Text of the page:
The Six Lab is a diverse place. We work on many questions from many different angles: everything from evolution to ecology to management and effects of global change, and from the micro- to the landscape level. Most of our work focuses in one way or another on bark or ambrosia beetles and their interactions with fungi. But sometimes studies on fire or invasives sneak in, just 'cause we find them interesting. Our work occurs in many places. Some of our work is local (Montana and surrounding states) and some not so local (southern Africa, Asia, Australia and Mexico).
Forest Ecology Lab - Andrew Larson
Research in the Forest Ecology Lab includes basic and applied aspects of forest ecology. Our current work addresses three topics: (1) disturbances and structural development of natural forests, (2) causes and consequences of spatial heterogeneity in forest ecosystems, (3) ecological basis for and effectiveness of forest restoration treatments.
The lab focuses on three core areas of research: 1) understanding physiographic influences on climate, 2) modeling and estimating uncertainty in species distribution models (SDMs), and 3) understanding fire and fire effects.
Our research interests center on the development and application of quantitative methods to ecological problems, primarily in wildlife population dynamics. We strive to connect ecological theory to wildlife management problems and in doing so improve wildlife management and test ecological theory.
Research in Dr. Cara Nelson's Restoration Ecology Lab focuses on four primary areas: 1) effects of large-scale disturbance on understory plants and trees, 2) conceptual basis for ecological restoration, 3) efficacy and ecological impacts of restoration treatments, and 4) sampling methods for detecting changes in understory plant abundance. These topics are being explored at landscape, population, and organism scales, through field experiments, retrospective studies, and meta-analyses. Cara and her students are particularly interested in projects that both contribute to basic knowledge of plant and restoration ecology and provide managers with timely information about the ecological effects of management interventions.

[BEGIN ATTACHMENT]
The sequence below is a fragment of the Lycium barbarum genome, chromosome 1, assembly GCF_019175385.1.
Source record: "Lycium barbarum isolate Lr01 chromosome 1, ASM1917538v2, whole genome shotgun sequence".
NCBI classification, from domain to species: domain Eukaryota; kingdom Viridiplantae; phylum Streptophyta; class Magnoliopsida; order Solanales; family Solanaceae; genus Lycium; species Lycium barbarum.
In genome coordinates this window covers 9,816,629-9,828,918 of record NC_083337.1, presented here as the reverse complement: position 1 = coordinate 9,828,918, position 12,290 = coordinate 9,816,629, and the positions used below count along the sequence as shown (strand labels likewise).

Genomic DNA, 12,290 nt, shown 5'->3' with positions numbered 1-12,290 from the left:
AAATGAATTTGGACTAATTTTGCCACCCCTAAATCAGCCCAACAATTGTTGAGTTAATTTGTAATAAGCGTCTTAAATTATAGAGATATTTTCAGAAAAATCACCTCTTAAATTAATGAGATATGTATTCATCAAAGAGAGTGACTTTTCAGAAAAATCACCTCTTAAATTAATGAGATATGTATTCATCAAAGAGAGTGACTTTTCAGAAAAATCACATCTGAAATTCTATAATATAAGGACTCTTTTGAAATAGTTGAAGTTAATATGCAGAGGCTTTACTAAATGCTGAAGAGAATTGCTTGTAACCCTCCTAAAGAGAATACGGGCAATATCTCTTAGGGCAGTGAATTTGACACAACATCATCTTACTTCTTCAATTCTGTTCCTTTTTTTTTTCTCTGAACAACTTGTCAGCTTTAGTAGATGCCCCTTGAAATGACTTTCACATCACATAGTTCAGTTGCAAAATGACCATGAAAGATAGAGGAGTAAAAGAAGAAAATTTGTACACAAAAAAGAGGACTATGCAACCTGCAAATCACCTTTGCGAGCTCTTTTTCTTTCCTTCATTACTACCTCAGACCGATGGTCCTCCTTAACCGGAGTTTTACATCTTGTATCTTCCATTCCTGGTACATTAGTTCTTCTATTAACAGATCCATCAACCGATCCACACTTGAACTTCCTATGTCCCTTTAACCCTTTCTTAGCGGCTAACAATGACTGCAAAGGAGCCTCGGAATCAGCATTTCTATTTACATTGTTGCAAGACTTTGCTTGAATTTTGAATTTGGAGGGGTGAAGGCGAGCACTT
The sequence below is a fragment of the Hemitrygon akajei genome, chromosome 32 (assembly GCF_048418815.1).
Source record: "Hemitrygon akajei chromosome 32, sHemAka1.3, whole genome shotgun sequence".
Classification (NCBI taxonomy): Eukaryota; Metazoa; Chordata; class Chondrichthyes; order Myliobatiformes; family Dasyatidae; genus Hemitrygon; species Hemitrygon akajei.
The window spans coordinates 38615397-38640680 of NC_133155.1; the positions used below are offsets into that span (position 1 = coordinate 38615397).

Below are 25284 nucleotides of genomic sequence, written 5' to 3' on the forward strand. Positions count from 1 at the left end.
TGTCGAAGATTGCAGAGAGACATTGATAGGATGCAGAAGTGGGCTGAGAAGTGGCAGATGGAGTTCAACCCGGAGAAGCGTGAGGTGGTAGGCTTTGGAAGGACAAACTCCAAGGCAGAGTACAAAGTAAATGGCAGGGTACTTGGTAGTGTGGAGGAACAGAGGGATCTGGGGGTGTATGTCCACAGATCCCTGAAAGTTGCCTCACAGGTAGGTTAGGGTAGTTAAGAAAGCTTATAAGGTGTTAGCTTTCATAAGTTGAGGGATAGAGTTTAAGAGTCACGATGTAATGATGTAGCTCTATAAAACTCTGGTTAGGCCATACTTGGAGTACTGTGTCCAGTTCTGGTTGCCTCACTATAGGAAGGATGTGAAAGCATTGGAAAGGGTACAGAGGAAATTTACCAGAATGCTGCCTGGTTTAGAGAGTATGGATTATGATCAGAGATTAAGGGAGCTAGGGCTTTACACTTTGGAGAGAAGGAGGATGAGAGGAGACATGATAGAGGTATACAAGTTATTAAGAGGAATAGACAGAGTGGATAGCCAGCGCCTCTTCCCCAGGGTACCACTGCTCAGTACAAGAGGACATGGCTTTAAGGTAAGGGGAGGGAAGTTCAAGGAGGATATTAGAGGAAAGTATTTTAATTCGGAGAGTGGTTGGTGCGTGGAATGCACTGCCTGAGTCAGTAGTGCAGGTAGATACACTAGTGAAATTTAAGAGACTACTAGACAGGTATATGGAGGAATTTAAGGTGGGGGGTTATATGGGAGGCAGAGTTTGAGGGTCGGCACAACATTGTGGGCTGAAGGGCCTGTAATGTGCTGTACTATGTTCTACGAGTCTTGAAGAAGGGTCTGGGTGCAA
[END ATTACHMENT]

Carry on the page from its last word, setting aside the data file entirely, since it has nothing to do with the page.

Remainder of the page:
We are interested in how terrestrial ecosystems function, how they are being affected by human activities, and the consequeces of environmental change for both humans and the ecosystems that we depend on.
Work in the Soil Biogeochemistry Lab spans a wide range of disciplines from soil biogeochemistry to microbial ecology to ecosystem science, and our projects vary in scale from plot-level studies investigating the effects of disturbance and global change on ecosystem processes to large-scale analyses of the biogoechemical cycles of carbon, nitrogen and phosphorus.
Our research interests broadly lie in understanding 1) how wildlife such as ungulate herbivores balance the costs of predation with the benefits of foraging, and 2) how human activities influence this balance, and the ensuing conservation and management consequences to wildlife population dynamics. Ungulate habitat selection is a primary mechanism used to balance predation and forage, and our research uses new techniques to link the consequences of resource selection to population dynamics. Our research approach is largely empirical, based on field studies, and makes use of advances in spatial and statistical modeling including resource selection functions, cox-proportional hazards survival analyses, and landscape simulation models using GIS. Because human activities often influence predation risk and forage distribution, we believe it crucial for research to have applied conservation and management components.